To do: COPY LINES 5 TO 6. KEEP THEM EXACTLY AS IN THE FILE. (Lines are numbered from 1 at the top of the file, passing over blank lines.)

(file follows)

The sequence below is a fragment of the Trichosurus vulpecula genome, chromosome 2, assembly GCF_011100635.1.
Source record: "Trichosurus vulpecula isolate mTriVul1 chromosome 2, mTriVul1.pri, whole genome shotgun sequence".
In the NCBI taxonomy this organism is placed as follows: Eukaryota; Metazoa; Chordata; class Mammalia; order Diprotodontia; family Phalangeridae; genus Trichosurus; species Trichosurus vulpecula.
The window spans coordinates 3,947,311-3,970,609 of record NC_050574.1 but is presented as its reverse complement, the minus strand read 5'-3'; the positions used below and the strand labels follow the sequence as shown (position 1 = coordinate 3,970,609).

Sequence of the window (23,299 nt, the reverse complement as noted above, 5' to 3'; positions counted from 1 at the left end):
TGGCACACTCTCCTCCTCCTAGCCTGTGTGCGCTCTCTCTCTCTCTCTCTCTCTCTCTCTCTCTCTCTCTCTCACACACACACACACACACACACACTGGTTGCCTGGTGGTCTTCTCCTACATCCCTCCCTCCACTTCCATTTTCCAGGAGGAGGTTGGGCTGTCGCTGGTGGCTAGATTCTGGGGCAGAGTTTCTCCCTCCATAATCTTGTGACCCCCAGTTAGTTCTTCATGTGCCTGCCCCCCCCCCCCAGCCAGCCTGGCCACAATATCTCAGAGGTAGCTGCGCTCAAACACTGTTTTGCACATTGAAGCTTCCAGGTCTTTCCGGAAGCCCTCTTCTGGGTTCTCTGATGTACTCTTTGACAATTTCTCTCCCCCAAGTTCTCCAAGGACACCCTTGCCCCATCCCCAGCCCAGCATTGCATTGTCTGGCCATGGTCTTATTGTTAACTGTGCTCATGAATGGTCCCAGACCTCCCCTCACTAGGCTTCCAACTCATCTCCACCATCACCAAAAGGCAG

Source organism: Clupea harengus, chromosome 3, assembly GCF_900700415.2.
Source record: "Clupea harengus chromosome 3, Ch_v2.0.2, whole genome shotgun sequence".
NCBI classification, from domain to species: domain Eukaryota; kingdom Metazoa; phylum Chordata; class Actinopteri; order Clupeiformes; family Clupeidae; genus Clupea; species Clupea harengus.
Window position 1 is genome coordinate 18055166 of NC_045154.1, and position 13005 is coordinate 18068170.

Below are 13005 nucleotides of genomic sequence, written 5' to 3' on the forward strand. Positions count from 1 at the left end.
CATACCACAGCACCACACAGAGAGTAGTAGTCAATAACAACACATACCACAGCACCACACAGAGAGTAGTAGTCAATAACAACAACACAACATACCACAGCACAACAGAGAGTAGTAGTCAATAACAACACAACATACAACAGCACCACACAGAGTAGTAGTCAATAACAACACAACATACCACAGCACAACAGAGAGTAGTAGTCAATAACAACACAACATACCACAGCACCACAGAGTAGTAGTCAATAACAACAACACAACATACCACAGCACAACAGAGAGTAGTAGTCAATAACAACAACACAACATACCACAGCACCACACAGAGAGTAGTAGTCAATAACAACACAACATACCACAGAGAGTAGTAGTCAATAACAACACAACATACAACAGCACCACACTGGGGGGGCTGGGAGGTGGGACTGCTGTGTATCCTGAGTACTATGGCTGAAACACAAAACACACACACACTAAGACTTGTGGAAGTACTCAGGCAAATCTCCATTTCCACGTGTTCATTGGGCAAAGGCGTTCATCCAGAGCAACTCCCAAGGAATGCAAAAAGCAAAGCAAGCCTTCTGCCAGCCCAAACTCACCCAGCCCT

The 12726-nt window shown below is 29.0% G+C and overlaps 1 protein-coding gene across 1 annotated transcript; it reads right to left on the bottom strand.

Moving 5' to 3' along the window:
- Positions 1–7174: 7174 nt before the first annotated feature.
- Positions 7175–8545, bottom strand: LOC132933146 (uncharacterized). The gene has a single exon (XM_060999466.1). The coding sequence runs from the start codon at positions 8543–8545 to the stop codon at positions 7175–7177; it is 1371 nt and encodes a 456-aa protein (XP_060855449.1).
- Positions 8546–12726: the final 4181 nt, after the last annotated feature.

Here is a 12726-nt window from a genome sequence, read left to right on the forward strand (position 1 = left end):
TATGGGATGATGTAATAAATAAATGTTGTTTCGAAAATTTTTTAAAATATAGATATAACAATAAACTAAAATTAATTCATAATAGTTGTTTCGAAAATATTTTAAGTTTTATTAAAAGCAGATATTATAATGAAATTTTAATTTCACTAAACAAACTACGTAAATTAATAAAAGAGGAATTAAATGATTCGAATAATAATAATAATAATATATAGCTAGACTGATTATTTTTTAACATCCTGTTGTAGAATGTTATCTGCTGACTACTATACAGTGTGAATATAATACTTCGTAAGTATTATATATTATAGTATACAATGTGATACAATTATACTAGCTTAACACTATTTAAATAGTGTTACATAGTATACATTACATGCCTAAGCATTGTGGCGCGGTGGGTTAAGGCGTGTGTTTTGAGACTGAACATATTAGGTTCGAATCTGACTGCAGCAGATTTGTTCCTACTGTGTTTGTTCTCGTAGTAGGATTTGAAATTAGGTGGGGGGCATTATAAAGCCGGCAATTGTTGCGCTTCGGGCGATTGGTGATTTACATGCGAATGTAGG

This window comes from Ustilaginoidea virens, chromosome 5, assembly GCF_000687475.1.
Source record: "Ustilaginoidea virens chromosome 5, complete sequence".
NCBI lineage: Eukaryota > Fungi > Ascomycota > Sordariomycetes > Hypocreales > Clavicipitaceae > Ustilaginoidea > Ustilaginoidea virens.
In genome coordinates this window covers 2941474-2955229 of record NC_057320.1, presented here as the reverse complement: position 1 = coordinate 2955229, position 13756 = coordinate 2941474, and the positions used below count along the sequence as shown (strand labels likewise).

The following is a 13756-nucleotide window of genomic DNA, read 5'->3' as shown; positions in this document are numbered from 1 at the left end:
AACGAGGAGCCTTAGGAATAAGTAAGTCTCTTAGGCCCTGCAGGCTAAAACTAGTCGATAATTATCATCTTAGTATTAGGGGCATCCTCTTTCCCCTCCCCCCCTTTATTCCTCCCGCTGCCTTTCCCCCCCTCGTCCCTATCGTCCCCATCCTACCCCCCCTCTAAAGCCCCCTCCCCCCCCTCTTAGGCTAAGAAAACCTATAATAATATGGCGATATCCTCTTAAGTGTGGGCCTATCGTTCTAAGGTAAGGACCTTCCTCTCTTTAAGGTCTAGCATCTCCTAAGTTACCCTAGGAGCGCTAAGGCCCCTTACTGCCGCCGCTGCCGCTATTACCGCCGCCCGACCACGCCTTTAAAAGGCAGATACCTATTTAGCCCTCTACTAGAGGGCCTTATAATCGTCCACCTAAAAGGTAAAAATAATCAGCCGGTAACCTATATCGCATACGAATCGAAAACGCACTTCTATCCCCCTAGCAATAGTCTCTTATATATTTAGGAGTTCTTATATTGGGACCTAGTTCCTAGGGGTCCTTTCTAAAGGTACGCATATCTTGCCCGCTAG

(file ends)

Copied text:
Sequence of the window (23,299 nt, the reverse complement as noted above, 5' to 3'; positions counted from 1 at the left end):
TGGCACACTCTCCTCCTCCTAGCCTGTGTGCGCTCTCTCTCTCTCTCTCTCTCTCTCTCTCTCTCTCTCTCTCACACACACACACACACACACACACTGGTTGCCTGGTGGTCTTCTCCTACATCCCTCCCTCCACTTCCATTTTCCAGGAGGAGGTTGGGCTGTCGCTGGTGGCTAGATTCTGGGGCAGAGTTTCTCCCTCCATAATCTTGTGACCCCCAGTTAGTTCTTCATGTGCCTGCCCCCCCCCCCCAGCCAGCCTGGCCACAATATCTCAGAGGTAGCTGCGCTCAAACACTGTTTTGCACATTGAAGCTTCCAGGTCTTTCCGGAAGCCCTCTTCTGGGTTCTCTGATGTACTCTTTGACAATTTCTCTCCCCCAAGTTCTCCAAGGACACCCTTGCCCCATCCCCAGCCCAGCATTGCATTGTCTGGCCATGGTCTTATTGTTAACTGTGCTCATGAATGGTCCCAGACCTCCCCTCACTAGGCTTCCAACTCATCTCCACCATCACCAAAAGGCAG